Why supply matters

David Read, founder & chairman of Prestige Purchasing discusses how an explosion of demand and the current shortage of HGV drivers has put parts of our sector’s food supply chain into crisis

In the summer of 1940 Hitler launched his invasion of Russia. It involved over three million troops, 3400 tanks and 2700 aircraft. In spite of huge technical superiority, and enormous early successes, the invasion ultimately failed. It did so for many reasons, but at its heart were supply problems. The extended supply lines, providing ammunition, diesel and food when combined with the winter weather weakened the attacking force to such an extent that they were forced to abandon the exercise.

In 2021 we are thankfully not at war, but a combination of the pandemic and government policy has generated some highly extreme circumstances within which the supply of food, drink and many other goods are no longer stable and predictable. As the German army discovered, we ignore the essential nature of reliable supply at our peril, as supply failures can totally wipe out success, even if there are many other positive aspects of the endeavour.

Last week jobs website Indeed reported that searches by EU-based jobseekers for work in the UK were down 36% year-on-year during May. For hospitality and its supply chains the fall was 41%. Hospitality operators reading this will know only too well the struggles of employing staff in the current environment but may be less familiar with just how chronic the challenges are within our supply chains.

This week UK food distributors have called for the army to be mobilised to prevent the imminent breakdown of the nation’s food supply chain, due to a critical shortage of HGV drivers. The Federation of Wholesale Distributors (FWD) has warned that its members are facing unprecedented challenges in getting food deliveries out to the restaurants, pubs, schools and care homes that they serve.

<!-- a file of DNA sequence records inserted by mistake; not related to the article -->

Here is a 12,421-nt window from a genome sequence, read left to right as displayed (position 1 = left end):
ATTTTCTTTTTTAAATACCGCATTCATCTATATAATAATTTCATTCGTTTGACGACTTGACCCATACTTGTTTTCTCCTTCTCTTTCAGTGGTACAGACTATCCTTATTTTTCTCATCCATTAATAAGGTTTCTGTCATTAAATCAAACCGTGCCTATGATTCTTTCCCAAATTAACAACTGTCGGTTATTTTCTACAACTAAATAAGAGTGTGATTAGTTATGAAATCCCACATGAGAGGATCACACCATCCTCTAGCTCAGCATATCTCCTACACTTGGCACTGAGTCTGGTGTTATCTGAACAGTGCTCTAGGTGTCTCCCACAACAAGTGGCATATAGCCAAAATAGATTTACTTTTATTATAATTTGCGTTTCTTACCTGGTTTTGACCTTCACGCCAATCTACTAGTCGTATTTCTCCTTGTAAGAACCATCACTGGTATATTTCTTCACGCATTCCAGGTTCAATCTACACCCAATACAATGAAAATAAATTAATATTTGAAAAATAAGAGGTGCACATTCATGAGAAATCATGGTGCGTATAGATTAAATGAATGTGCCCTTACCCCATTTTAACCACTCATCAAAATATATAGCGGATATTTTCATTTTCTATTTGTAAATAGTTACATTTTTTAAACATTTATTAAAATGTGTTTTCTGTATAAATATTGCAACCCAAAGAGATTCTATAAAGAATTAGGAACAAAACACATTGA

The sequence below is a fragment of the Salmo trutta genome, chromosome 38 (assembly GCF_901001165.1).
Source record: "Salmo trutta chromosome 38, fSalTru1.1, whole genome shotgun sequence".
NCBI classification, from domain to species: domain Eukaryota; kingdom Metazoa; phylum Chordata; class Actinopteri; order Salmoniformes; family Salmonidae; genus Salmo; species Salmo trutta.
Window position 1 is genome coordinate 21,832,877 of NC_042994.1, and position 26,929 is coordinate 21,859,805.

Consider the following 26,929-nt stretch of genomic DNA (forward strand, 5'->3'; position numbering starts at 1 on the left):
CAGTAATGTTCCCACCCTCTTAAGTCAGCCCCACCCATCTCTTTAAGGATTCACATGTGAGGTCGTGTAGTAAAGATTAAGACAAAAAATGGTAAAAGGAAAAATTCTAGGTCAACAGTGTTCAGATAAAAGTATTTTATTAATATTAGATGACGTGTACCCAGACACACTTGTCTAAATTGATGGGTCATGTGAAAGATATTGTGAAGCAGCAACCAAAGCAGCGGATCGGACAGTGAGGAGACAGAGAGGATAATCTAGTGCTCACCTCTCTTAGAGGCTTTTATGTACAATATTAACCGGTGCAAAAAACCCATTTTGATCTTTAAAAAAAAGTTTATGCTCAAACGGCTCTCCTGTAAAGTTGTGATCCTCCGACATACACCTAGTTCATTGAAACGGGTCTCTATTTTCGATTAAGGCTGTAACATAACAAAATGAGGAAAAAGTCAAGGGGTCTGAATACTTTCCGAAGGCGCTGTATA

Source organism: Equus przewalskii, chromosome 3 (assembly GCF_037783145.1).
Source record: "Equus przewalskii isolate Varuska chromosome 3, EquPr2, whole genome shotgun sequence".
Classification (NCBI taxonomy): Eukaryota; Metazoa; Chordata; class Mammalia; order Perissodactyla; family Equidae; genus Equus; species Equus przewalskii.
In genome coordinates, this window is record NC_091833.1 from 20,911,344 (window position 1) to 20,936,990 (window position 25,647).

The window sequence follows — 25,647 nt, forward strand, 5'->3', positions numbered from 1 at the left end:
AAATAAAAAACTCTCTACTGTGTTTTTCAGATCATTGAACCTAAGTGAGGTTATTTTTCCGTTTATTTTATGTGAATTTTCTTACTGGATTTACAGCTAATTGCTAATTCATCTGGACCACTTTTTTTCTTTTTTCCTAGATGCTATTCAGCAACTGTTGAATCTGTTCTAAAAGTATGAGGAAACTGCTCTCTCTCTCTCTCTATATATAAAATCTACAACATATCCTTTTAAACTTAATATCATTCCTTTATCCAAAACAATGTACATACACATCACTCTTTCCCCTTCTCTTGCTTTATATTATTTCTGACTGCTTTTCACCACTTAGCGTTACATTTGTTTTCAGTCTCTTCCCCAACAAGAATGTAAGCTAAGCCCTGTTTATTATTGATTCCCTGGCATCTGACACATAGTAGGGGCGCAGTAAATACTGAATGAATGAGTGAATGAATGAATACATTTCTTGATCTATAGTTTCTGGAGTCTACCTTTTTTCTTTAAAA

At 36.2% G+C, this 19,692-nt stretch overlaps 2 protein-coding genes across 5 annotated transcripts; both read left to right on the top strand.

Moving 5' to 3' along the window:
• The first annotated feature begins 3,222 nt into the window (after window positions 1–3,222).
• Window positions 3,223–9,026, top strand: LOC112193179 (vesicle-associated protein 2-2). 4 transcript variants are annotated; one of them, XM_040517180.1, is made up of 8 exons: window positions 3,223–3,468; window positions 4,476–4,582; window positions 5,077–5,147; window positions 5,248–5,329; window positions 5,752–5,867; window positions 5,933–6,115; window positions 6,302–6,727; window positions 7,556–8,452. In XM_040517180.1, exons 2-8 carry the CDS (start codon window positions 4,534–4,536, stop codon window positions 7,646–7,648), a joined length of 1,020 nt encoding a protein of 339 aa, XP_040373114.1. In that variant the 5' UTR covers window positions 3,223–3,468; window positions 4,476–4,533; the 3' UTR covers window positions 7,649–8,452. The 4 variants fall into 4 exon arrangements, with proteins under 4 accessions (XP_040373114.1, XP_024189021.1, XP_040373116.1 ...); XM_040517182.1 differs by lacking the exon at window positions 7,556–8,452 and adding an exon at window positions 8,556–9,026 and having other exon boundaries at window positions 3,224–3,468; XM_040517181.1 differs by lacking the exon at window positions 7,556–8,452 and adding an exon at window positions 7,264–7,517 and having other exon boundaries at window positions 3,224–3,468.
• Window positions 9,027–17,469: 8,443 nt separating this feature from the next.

This crisis has been in the pipeline for a long time, but with Brexit drastically halting recruitment from the EU, a huge backlog of HGV driving tests caused by the pandemic and IR35 tax changes leading many drivers to quit the industry, this shortage has now tipped the sector into genuine crisis. The FWD said “The shortage of drivers is now critical. We are meeting with ministers this week to discuss options, which we believe should include having army drivers on standby to ensure food distribution is not interrupted.”

Among the solutions being put forward are:

· Adding EU drivers to the temporary seasonal works visa scheme

· The temporary extension of drivers’ hours, perhaps limited to multi-drops in remote areas and regions with a food supply threat.

· The end of furlough for HGV drivers

· The waiving of requirements for both medical certification and Certificate of Professional Competence (CPC) in the case of drivers’ whose CPC has expired

· A massive ramp up of Testing for new HGV drivers, which has been severely curtailed by the pandemic

The key suppliers are all impacted to some degree, and the south of England is the worst affected area. Many suppliers have depots that are a day behind on deliveries, rolling them into the following day, or even two days later, and pick shortages are much higher than usual.

I have spoken to a wide variety of hospitality operators in recent days, and it is common to find service levels in the mid 80% range. Usual contracted service levels are at 98% or 99%.

What is clear for hospitality operators is that this is both a serious systemic problem, and one that will not be resolved quickly, particularly as the re-opening of the sector will not complete for at least another month.

The situation is serious because shortages of supply can cripple a restaurant’s ability to deliver for the customer. With whole deliveries being regularly missed and stock-outs common, the threat is rising. Reports of hotels capping occupancy levels because of supply shortages, and restaurants restricting menu ranges are all too frequent.

And it’s long-term because the solutions are complex and will take time to implement. The fact that many suppliers are putting a freeze on new business highlights how they feel they must concentrate only on servicing their existing customers as well as they can. Some are even reducing demand by raising minimum order values, which will impact smaller operators.

What is certain is that we don’t suddenly have a whole industry of bad suppliers out there. Indeed, we should be grateful for the fact that we have a strong, diverse, experienced and generally well-invested supply community who will grapple with these challenges and ultimately prevail.

But these challenges are systemic, and they are not just a minor and temporary blip caused by the sector’s re-opening. Our suppliers will need our support and understanding and raised levels of positive collaboration to adapt requirements – to ensure that the storm is weathered by our industry. This is a time to reach for the phone, not the contract drawer or we will all incur even heavier losses.

David established supply chain consultancy Prestige Purchasing in 1998, since when it has become recognised as the thought leader on procurement and distribution within Foodservice sector. David has spoken at World Travel Market, Food Ethics Council Business Forum, and several Propel M&C Report events.